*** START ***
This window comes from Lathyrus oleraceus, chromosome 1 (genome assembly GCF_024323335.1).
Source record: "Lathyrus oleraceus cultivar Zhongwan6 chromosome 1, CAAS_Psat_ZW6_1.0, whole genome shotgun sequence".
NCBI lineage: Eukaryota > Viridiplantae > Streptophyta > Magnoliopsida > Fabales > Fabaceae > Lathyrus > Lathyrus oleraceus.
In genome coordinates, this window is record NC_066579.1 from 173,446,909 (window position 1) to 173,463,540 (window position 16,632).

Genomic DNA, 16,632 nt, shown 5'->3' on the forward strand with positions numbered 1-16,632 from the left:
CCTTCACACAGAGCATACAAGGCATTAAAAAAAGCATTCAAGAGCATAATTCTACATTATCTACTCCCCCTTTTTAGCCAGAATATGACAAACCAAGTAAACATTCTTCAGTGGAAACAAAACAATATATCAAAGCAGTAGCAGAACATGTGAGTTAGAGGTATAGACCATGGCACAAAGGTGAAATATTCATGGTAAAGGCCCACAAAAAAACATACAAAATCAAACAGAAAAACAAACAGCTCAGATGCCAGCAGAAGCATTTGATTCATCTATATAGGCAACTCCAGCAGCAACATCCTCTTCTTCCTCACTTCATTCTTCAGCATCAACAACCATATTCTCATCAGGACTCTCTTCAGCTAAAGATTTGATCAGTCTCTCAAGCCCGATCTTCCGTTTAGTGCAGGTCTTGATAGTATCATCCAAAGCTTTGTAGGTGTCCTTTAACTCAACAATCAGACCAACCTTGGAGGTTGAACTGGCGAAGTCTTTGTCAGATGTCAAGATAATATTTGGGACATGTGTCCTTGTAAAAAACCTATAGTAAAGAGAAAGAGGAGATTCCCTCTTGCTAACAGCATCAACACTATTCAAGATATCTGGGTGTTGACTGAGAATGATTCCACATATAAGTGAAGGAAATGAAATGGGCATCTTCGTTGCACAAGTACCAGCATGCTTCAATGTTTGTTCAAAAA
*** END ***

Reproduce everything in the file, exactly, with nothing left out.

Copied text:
This window comes from Lathyrus oleraceus, chromosome 1 (genome assembly GCF_024323335.1).
Source record: "Lathyrus oleraceus cultivar Zhongwan6 chromosome 1, CAAS_Psat_ZW6_1.0, whole genome shotgun sequence".
NCBI lineage: Eukaryota > Viridiplantae > Streptophyta > Magnoliopsida > Fabales > Fabaceae > Lathyrus > Lathyrus oleraceus.
In genome coordinates, this window is record NC_066579.1 from 173,446,909 (window position 1) to 173,463,540 (window position 16,632).

Genomic DNA, 16,632 nt, shown 5'->3' on the forward strand with positions numbered 1-16,632 from the left:
CCTTCACACAGAGCATACAAGGCATTAAAAAAAGCATTCAAGAGCATAATTCTACATTATCTACTCCCCCTTTTTAGCCAGAATATGACAAACCAAGTAAACATTCTTCAGTGGAAACAAAACAATATATCAAAGCAGTAGCAGAACATGTGAGTTAGAGGTATAGACCATGGCACAAAGGTGAAATATTCATGGTAAAGGCCCACAAAAAAACATACAAAATCAAACAGAAAAACAAACAGCTCAGATGCCAGCAGAAGCATTTGATTCATCTATATAGGCAACTCCAGCAGCAACATCCTCTTCTTCCTCACTTCATTCTTCAGCATCAACAACCATATTCTCATCAGGACTCTCTTCAGCTAAAGATTTGATCAGTCTCTCAAGCCCGATCTTCCGTTTAGTGCAGGTCTTGATAGTATCATCCAAAGCTTTGTAGGTGTCCTTTAACTCAACAATCAGACCAACCTTGGAGGTTGAACTGGCGAAGTCTTTGTCAGATGTCAAGATAATATTTGGGACATGTGTCCTTGTAAAAAACCTATAGTAAAGAGAAAGAGGAGATTCCCTCTTGCTAACAGCATCAACACTATTCAAGATATCTGGGTGTTGACTGAGAATGATTCCACATATAAGTGAAGGAAATGAAATGGGCATCTTCGTTGCACAAGTACCAGCATGCTTCAATGTTTGTTCAAAAA